Advanced Search
MyIDEAS: Login

The Law of Primogeniture and the Transition from Landed Aristocracy to Industrial Democracy

Contents:

Author Info

  • Bertocchi, Graziella

Abstract

This Paper looks at the historical evolution of the relationship between an economy’s structure and the corresponding political system, with a focus on the European experience, starting from feudal times. We show why, in an early agricultural phase, aristocratic political systems prevail, while democracies tend to emerge with industrialization. At the same time the law of inheritance evolves from primogeniture to equal partition, as the primary source of wealth shifts from land to capital. The model also replicates the historical stylized facts of output growth and its sectoral composition, income and wealth distribution, and class structure.

Download Info

If you experience problems downloading a file, check if you have the proper application to view it first. In case of further problems read the IDEAS help page. Note that these files are not on the IDEAS site. Please be patient as the files may be large.
File URL: http://www.cepr.org/pubs/dps/DP3723.asp
Download Restriction: CEPR Discussion Papers are free to download for our researchers, subscribers and members. If you fall into one of these categories but have trouble downloading our papers, please contact us at subscribers@cepr.org

As the access to this document is restricted, you may want to look for a different version under "Related research" (further below) or search for a different version of it.

Bibliographic Info

Paper provided by C.E.P.R. Discussion Papers in its series CEPR Discussion Papers with number 3723.

as in new window
Length:
Date of creation: Jan 2003
Date of revision:
Handle: RePEc:cpr:ceprdp:3723

Contact details of provider:
Postal: Centre for Economic Policy Research, 77 Bastwick Street, London EC1V 3PZ.
Phone: 44 - 20 - 7183 8801
Fax: 44 - 20 - 7183 8820

Order Information:
Email:

Related research

Keywords: aristocracy; democracy; industrialization; land; primogeniture;

Other versions of this item:

Find related papers by JEL classification:

This paper has been announced in the following NEP Reports:

References

References listed on IDEAS
Please report citation or reference errors to , or , if you are the registered author of the cited work, log in to your RePEc Author Service profile, click on "citations" and make appropriate adjustments.:
as in new window
  1. Daron Acemoglu & James A. Robinson, 2000. "Why Did The West Extend The Franchise? Democracy, Inequality, And Growth In Historical Perspective," The Quarterly Journal of Economics, MIT Press, vol. 115(4), pages 1167-1199, November.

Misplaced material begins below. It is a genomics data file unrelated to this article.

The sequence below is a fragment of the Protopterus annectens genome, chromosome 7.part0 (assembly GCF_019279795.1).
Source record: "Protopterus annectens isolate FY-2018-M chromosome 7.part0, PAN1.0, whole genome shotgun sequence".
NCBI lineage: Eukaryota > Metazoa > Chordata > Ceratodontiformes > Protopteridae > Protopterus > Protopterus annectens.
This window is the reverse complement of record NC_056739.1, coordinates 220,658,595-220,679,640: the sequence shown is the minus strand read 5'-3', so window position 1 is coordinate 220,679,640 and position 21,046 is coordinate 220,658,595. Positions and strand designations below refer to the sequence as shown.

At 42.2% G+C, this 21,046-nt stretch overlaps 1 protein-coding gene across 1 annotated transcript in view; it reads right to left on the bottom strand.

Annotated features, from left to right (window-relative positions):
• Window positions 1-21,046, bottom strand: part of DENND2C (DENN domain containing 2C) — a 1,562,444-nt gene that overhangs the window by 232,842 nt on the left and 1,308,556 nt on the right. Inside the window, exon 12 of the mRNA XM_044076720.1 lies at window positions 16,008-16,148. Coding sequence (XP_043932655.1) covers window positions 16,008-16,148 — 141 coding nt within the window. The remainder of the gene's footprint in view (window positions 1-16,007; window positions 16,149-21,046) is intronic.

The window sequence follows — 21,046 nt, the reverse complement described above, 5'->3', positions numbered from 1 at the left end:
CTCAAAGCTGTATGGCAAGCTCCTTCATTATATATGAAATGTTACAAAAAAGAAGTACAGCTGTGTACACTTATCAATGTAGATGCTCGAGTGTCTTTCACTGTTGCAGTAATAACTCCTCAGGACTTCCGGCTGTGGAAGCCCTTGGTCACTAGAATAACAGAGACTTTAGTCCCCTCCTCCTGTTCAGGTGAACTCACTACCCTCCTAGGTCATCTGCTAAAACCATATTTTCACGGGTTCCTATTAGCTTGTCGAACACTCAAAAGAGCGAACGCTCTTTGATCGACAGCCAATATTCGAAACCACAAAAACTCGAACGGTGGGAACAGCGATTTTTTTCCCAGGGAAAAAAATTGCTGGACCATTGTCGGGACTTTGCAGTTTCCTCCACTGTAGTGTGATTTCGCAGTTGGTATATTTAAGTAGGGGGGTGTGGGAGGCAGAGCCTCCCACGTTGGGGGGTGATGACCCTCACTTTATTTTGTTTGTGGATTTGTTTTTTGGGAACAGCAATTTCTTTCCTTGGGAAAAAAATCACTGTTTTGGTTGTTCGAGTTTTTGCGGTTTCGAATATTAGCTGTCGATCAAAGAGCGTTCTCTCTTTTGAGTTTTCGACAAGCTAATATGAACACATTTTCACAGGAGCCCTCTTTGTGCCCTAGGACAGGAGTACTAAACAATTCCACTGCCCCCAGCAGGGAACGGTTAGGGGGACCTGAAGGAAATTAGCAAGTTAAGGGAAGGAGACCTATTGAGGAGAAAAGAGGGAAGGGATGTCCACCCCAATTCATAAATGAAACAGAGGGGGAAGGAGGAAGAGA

2. Jonathan H. Conning & James A. Robinson, 2001. "Land Reform and the Political Organization of Agriculture," Department of Economics Working Papers 2001-10, Department of Economics, Williams College.
  3. O'Rourke, Kevin H & Williamson, Jeffrey G, 2002. "From Malthus to Ohlin: Trade, Growth and Distribution Since 1500," CEPR Discussion Papers 3394, C.E.P.R. Discussion Papers.
  4. Justman, Moshe & Gradstein, Mark, 1999. "The Industrial Revolution, Political Transition, and the Subsequent Decline in Inequality in 19th-Century Britain," Explorations in Economic History, Elsevier, vol. 36(2), pages 109-127, April.
  5. Drazen, Allan & Eckstein, Zvi, 1988. "On the Organization of Rural Markets and the Process of Economic Development," American Economic Review, American Economic Association, vol. 78(3), pages 431-43, June.
  6. Fürnkranz-Prskawetz, Alexia & Kögel, Tomas, 2000. "Agricultural Productivity Growth and Escape from the Malthusian Trap," CEPR Discussion Papers 2485, C.E.P.R. Discussion Papers.
  7. Platteau, J.P. & Baland, J.M., 1998. "Impartible Inheritance Versus Equal Division: a Comparative Perspective C entered on Europe and Subsaharan Africa," Papers 209, Notre-Dame de la Paix, Sciences Economiques et Sociales.
  8. Bourguignon, F. & Verdier, T., 1997. "Oligarchy, Democracy, Inequality and Growth," DELTA Working Papers 97-10, DELTA (Ecole normale supérieure).
  9. Oded Galor & Omer Moav, 2004. "From Physical to Human Capital Accumulation: Inequality and the Process of Development," Review of Economic Studies, Oxford University Press, vol. 71(4), pages 1001-1026.
  10. Jonathan Eaton, 1987. "A Dynamic Specific-Factors Model of International Trade," NBER Working Papers 1479, National Bureau of Economic Research, Inc.
  11. Kiminori Matsuyama, 1990. "Agricultural Productivity, Comparative Advantage, and Economic Growth," Discussion Papers 934, Northwestern University, Center for Mathematical Studies in Economics and Management Science.
  12. Oded Galor, 2006. "The Demographic Transition," Working Papers 2006-24, Brown University, Department of Economics.
  13. Daron Acemoglu & James A. Robinson, 2002. "Economic Backwardness in Political Perspective," NBER Working Papers 8831, National Bureau of Economic Research, Inc.
  14. Cervellati, Matteo & Fortunato, Piergiuseppe & Sunde, Uwe, 2005. "Hobbes to Rousseau: Inequality, Institutions, and Development," IZA Discussion Papers 1450, Institute for the Study of Labor (IZA).